Posted in writing

Exploring Luau Food



Whether you take in a luau at one of the resort hotels, at Makiki, at Paradise Cove, or the Polynesian Culture Center, it helps to know what you are eating. Here are some hints:

Laulau – is the unwrapping of the outer ti leaves to expose the inner (edible) taro leaves. Expect the taste to be spinach like. Inside the ti leaves you’ll find either pork, chicken, or butterfish. Often cooked in the imu (underground), laulau is also cooked on the stove top.

Kalua – is pig that’s been cooking in the imu for years. The flavor is smoky and salty, and it is tender and juicy. If you don’t have an imu, you can also cook kalua in a crock pot, oven, or other slow cooker.

Lomi-lomi – Diced salmon, tomatoes, green and round onions, and salt; marinated overnight to enhance the flavors.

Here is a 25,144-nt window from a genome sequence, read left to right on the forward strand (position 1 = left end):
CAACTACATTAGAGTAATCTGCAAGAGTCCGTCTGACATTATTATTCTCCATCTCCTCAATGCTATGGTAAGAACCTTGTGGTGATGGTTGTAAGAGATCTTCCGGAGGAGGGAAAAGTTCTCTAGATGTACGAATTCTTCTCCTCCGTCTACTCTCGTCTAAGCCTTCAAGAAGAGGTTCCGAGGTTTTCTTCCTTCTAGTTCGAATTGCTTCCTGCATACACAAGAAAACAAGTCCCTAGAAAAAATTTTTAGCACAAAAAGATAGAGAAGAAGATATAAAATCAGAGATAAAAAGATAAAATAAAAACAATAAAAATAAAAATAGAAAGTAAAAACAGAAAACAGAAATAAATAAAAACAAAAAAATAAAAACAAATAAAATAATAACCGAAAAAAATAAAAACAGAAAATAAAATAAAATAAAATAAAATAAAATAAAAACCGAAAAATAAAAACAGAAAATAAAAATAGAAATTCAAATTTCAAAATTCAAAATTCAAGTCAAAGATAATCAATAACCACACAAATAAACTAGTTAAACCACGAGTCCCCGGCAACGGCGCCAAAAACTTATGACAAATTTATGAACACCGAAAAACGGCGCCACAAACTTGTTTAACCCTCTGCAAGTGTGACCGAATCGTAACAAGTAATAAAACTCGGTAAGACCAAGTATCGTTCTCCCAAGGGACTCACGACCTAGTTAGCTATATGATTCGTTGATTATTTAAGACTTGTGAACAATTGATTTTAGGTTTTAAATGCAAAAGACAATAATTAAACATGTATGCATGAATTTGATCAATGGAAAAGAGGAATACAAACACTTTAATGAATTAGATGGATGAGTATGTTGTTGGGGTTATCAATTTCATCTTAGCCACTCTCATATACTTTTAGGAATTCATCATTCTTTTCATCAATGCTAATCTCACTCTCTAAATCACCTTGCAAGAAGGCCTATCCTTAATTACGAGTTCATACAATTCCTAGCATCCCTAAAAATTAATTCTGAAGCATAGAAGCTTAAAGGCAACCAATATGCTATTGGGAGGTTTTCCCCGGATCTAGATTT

Poi – Mashed steamed or baked taro root with water added. Kalo, the taro plant, is central to the Hawaiian people so being offered poi is an honored tradition. Poi is very bland for our American palates, so don’t be a bad guest and turn your nose up at it. Instead, add sugar and eat it like a local.


Cites: O’ahu This Week; Welcome to O’ahu




Dr. Sheila Embry is a govie, author, pracademician, sister, aunt, cousin, and friend who loves to read, write, think, and laugh. Many of her blog postings are summaries or excerpts of books that she read and wants to share to encourage others. An author with more than 25 years experience within the legislative and executive branches of the U. S. federal government holding 3 accredited degrees: Doctor of Management in Organizational Leadership, Master of Arts in Human Resources Development, and Baccalaureate of Business Administration, she believes in continuing learning both on and off the job. She has been recognized with multiple professional and writing awards for her peer-reviewed, publications. Click the bibliography page above for a listing of all the publications.

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